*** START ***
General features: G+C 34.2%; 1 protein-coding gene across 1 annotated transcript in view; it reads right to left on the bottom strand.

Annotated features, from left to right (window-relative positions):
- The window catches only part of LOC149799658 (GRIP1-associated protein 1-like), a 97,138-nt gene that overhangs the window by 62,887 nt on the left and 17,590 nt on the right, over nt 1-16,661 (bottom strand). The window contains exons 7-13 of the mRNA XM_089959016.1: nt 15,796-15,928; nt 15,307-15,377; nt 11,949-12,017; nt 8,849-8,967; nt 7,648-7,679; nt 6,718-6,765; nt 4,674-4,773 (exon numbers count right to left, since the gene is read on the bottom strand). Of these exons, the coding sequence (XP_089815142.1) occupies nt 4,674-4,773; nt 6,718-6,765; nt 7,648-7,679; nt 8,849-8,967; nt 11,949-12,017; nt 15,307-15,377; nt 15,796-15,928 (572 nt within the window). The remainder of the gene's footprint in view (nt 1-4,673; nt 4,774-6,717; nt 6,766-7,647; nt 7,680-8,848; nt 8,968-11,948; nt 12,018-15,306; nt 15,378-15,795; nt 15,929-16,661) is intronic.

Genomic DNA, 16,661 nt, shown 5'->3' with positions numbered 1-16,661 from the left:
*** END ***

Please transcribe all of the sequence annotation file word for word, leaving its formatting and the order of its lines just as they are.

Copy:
General features: G+C 34.2%; 1 protein-coding gene across 1 annotated transcript in view; it reads right to left on the bottom strand.

Annotated features, from left to right (window-relative positions):
- The window catches only part of LOC149799658 (GRIP1-associated protein 1-like), a 97,138-nt gene that overhangs the window by 62,887 nt on the left and 17,590 nt on the right, over nt 1-16,661 (bottom strand). The window contains exons 7-13 of the mRNA XM_089959016.1: nt 15,796-15,928; nt 15,307-15,377; nt 11,949-12,017; nt 8,849-8,967; nt 7,648-7,679; nt 6,718-6,765; nt 4,674-4,773 (exon numbers count right to left, since the gene is read on the bottom strand). Of these exons, the coding sequence (XP_089815142.1) occupies nt 4,674-4,773; nt 6,718-6,765; nt 7,648-7,679; nt 8,849-8,967; nt 11,949-12,017; nt 15,307-15,377; nt 15,796-15,928 (572 nt within the window). The remainder of the gene's footprint in view (nt 1-4,673; nt 4,774-6,717; nt 6,766-7,647; nt 7,680-8,848; nt 8,968-11,948; nt 12,018-15,306; nt 15,378-15,795; nt 15,929-16,661) is intronic.

Genomic DNA, 16,661 nt, shown 5'->3' with positions numbered 1-16,661 from the left: